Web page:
The connector repositories can be found under https://github.com/MariaDB

Repository-Links:

Feel free to watch, fork and contribute!

The Top 6 Most Popular Posts from 2014

This year is just about over. It’s almost time to welcome 2015. In celebration of a fun year of sharing Sphinx-things, let’s review 2014′s most popular posts. 1: Use Sphinx With MySQL This one leads by a huge margin. Not a surprise. Many MySQL users get frustrated with MySQL’s native fulltext search after hitting a [...]

Full table scans and MySQL performance

High season is coming, how do you make sure that MySQL will handle the increased load? Stress tests could help with that, but it’s not a good idea to run them in a production environment. In this case Select_scan, Select_full_join and other MySQL counters could quickly give you an idea of how many queries are not performing well and could cause a performance degradation as the load goes up.

Select_scan from SHOW GLOBAL STATUS indicates how many full table scans were done since last MySQL restart. Scanning the entire table is a resource intensive operation. It also forces MySQL to store unnecessary data in the buffer pool, wasting memory and IO resources.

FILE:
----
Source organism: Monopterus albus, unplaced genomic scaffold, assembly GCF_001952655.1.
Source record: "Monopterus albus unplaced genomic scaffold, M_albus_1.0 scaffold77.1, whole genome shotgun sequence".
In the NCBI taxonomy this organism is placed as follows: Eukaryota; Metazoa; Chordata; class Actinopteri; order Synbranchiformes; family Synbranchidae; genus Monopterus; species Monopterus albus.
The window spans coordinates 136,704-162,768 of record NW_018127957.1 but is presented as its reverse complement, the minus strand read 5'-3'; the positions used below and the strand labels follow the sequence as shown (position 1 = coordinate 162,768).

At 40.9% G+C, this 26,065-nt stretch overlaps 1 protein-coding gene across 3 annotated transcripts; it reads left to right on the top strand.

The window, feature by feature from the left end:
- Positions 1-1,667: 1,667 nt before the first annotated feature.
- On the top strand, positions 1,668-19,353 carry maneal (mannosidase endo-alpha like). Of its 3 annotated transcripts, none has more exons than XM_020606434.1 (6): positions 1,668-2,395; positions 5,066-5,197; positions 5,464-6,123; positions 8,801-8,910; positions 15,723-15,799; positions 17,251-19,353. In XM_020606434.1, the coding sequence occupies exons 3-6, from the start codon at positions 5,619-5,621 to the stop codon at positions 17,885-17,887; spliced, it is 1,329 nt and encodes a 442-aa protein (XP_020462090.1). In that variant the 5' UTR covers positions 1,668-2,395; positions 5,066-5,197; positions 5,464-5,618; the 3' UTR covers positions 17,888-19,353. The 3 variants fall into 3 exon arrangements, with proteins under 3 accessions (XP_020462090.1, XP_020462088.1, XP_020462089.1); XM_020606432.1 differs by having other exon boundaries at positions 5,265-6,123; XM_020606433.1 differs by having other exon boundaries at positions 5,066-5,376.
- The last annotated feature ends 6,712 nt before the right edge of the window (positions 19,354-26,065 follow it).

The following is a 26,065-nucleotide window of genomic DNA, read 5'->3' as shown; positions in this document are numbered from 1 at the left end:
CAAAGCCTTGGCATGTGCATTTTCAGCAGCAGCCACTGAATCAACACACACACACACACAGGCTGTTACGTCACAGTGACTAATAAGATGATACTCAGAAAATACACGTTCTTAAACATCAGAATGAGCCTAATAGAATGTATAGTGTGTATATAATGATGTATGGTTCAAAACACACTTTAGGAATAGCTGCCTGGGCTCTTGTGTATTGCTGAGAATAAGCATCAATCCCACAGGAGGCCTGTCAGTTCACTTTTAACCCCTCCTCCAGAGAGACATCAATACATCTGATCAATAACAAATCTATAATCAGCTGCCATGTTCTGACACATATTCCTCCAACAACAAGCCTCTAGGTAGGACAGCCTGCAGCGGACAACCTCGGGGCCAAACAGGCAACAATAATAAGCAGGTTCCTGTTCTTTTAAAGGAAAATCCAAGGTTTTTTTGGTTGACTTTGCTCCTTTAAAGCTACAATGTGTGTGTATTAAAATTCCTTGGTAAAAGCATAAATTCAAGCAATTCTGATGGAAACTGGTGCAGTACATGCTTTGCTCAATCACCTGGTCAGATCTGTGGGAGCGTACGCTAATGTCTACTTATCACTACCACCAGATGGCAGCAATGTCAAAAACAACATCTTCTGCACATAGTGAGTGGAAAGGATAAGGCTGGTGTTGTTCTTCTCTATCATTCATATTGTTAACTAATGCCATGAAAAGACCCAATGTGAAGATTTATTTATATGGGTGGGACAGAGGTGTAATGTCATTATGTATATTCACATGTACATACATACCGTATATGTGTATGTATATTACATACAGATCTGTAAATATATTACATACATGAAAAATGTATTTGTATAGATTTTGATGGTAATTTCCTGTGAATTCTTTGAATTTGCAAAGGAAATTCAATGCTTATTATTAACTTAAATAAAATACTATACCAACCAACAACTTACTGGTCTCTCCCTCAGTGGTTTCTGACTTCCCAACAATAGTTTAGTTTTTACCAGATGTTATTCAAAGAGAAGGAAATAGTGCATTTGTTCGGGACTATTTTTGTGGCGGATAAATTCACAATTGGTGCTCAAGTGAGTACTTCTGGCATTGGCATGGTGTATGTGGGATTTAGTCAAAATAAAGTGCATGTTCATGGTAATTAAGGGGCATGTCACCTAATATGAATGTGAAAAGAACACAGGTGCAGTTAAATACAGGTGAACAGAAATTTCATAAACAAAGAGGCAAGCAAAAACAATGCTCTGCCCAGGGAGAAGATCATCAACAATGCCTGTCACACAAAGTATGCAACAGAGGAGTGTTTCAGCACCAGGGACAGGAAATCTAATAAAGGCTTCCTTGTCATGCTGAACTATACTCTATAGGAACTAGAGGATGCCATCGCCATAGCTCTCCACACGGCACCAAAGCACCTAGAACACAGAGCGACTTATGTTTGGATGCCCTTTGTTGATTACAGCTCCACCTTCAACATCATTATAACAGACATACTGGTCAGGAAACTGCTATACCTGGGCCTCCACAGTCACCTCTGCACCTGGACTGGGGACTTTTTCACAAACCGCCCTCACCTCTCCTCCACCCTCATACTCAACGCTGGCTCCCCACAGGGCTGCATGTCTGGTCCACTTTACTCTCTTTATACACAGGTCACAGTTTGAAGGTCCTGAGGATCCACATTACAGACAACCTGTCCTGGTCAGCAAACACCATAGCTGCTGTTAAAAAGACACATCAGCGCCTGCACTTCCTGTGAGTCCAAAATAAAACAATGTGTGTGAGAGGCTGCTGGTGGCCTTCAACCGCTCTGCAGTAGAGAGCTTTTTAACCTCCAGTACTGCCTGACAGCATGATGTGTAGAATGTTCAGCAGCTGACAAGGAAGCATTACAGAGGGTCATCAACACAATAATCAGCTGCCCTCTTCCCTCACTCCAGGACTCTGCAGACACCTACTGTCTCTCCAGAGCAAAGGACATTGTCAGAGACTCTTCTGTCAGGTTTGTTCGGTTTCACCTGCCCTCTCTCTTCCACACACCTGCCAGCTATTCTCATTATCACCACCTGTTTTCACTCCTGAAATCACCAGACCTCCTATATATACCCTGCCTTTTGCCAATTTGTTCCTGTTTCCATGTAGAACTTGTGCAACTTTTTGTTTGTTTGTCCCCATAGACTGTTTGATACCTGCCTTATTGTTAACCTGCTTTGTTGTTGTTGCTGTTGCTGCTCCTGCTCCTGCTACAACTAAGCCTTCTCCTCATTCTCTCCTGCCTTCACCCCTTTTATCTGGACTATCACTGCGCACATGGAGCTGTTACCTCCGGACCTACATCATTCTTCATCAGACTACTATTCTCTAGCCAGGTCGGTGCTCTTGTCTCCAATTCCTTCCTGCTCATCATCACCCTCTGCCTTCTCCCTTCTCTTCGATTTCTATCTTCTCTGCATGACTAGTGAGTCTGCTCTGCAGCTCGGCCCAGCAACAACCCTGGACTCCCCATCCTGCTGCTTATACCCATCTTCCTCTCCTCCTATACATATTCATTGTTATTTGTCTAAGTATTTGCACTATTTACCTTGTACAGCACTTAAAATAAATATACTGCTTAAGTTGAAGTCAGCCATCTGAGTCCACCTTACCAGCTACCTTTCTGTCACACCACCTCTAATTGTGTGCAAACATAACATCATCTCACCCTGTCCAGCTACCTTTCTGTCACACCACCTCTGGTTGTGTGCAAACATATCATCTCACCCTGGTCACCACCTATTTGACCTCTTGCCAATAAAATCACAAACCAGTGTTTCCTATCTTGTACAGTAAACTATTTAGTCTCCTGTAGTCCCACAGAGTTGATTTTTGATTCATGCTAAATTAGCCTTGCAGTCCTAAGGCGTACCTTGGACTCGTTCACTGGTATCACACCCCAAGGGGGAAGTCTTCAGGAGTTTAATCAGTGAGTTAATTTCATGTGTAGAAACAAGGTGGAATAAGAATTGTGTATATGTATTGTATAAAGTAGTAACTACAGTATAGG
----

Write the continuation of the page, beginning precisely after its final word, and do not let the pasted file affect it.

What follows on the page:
Full scan of a tiny table would be quite fast so missing indexes could stay invisible until the load rises or the dataset grows up. This could also be the case for developers who work with too small data sets on their dev boxes. To prevent performance issues all newly added …

[Read more]
Sphinx Search Quick Tour using a MySQL Datasource

You can find a ‘Quick Usage Tour’ in our documentation. In this post, I’m going to walk you through that tour and elaborate on a few things. Enjoy! Things to consider I’m assuming you’ve already installed MySQL. Sphinx does not require that you use MySQL, but the following examples do. I’m installing Sphinx on Ubuntu [...]

Showing entries 31 to 40 of 1085
« 10 Newer Entries | 10 Older Entries »